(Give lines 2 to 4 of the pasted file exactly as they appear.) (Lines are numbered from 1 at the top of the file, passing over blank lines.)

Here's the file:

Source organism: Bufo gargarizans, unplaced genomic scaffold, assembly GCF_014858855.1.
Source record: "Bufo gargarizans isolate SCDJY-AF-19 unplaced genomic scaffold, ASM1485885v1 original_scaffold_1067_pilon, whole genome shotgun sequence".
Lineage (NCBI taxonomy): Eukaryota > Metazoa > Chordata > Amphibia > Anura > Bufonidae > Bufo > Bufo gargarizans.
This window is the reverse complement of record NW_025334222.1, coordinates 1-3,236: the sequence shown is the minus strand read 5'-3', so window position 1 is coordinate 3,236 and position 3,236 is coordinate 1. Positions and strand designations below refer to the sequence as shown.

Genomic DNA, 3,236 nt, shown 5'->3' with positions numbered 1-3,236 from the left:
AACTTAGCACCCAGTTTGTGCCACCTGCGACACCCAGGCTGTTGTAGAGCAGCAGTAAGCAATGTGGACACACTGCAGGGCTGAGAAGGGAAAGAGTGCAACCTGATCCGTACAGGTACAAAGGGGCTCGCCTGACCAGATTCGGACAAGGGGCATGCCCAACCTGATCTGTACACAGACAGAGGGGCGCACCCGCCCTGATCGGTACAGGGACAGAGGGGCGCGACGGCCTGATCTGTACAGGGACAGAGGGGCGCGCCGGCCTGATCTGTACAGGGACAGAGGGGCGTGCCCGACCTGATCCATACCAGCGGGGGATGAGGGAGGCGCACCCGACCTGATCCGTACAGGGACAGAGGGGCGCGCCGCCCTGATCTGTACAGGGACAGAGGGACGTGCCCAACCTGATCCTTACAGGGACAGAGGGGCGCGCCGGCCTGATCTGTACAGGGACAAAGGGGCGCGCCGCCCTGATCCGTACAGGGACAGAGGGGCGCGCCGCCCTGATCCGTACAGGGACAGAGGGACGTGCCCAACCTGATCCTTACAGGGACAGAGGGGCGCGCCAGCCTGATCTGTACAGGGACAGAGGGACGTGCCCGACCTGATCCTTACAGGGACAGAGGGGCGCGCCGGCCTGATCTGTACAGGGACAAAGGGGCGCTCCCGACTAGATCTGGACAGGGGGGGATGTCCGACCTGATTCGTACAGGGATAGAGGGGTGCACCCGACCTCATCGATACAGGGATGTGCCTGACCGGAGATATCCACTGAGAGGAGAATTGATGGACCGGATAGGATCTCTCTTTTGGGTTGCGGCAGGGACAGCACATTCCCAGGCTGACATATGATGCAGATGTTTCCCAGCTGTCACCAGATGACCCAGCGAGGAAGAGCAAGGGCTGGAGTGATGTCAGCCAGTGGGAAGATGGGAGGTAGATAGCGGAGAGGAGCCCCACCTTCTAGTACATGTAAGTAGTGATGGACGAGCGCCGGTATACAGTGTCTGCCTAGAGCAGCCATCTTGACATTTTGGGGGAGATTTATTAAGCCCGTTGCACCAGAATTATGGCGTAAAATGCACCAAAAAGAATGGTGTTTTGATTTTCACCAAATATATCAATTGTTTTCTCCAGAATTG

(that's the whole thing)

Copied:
Source record: "Bufo gargarizans isolate SCDJY-AF-19 unplaced genomic scaffold, ASM1485885v1 original_scaffold_1067_pilon, whole genome shotgun sequence".
Lineage (NCBI taxonomy): Eukaryota > Metazoa > Chordata > Amphibia > Anura > Bufonidae > Bufo > Bufo gargarizans.
This window is the reverse complement of record NW_025334222.1, coordinates 1-3,236: the sequence shown is the minus strand read 5'-3', so window position 1 is coordinate 3,236 and position 3,236 is coordinate 1. Positions and strand designations below refer to the sequence as shown.